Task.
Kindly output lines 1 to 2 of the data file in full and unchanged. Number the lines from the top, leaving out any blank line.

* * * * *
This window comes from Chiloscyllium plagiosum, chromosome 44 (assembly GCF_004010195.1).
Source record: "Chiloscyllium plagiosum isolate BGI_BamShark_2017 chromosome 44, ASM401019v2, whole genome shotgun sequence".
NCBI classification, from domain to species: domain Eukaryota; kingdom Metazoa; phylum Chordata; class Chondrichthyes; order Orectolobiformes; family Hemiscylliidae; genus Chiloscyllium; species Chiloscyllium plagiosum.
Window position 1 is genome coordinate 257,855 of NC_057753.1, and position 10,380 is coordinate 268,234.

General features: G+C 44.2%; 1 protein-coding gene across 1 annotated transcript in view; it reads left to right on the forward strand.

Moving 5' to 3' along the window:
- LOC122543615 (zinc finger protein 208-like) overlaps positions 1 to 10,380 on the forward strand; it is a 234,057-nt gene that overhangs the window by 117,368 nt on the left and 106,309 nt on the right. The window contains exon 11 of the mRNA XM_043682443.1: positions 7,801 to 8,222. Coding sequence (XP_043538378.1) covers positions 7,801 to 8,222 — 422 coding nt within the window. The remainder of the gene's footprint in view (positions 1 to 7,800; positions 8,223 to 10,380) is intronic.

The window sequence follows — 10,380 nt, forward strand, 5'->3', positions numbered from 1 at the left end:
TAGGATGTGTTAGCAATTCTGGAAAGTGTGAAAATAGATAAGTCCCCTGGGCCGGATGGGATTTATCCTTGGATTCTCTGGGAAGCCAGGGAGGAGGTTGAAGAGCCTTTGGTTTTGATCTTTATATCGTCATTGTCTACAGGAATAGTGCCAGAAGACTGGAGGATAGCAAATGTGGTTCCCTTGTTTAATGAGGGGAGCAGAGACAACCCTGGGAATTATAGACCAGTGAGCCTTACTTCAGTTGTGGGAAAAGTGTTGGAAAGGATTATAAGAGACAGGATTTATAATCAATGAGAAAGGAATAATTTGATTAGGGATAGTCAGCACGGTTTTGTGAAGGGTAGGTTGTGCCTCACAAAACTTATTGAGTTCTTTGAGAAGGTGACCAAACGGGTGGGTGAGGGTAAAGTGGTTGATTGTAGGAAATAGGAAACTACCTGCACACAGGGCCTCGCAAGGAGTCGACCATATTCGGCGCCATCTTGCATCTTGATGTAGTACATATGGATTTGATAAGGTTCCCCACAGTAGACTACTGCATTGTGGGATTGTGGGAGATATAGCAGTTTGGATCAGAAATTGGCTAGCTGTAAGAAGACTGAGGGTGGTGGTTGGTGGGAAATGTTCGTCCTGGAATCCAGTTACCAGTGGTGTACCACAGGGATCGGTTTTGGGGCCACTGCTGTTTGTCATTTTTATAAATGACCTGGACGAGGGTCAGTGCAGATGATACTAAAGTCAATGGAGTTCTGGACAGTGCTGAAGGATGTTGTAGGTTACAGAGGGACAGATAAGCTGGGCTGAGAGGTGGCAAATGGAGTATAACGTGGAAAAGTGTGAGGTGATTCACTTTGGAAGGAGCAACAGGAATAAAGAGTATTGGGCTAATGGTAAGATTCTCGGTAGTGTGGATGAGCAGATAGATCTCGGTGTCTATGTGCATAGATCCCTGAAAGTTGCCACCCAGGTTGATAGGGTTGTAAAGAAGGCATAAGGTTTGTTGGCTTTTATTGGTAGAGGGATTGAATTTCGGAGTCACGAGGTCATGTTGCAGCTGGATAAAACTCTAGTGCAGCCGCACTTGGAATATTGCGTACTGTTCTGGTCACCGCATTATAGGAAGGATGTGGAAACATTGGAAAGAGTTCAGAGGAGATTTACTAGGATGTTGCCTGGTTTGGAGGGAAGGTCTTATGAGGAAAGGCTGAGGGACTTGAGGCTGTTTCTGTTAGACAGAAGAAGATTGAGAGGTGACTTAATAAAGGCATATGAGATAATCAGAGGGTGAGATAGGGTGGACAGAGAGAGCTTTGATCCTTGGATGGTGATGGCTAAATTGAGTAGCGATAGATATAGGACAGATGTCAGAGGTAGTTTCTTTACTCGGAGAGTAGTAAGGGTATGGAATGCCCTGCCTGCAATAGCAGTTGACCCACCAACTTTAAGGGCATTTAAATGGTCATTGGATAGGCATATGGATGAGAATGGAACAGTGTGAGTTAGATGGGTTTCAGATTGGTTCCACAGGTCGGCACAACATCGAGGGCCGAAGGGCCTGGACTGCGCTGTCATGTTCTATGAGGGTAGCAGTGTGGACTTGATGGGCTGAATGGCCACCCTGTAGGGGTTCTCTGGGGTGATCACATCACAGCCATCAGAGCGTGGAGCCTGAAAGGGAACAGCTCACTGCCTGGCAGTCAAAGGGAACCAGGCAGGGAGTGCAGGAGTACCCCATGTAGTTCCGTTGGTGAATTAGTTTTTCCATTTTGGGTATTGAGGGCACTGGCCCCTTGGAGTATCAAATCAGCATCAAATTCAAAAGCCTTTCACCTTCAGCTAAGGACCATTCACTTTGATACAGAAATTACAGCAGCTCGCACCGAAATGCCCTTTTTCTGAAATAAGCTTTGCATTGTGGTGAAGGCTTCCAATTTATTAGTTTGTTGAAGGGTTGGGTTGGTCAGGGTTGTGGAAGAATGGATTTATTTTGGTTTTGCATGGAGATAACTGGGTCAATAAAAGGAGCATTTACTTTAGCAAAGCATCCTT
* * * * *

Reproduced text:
This window comes from Chiloscyllium plagiosum, chromosome 44 (assembly GCF_004010195.1).
Source record: "Chiloscyllium plagiosum isolate BGI_BamShark_2017 chromosome 44, ASM401019v2, whole genome shotgun sequence".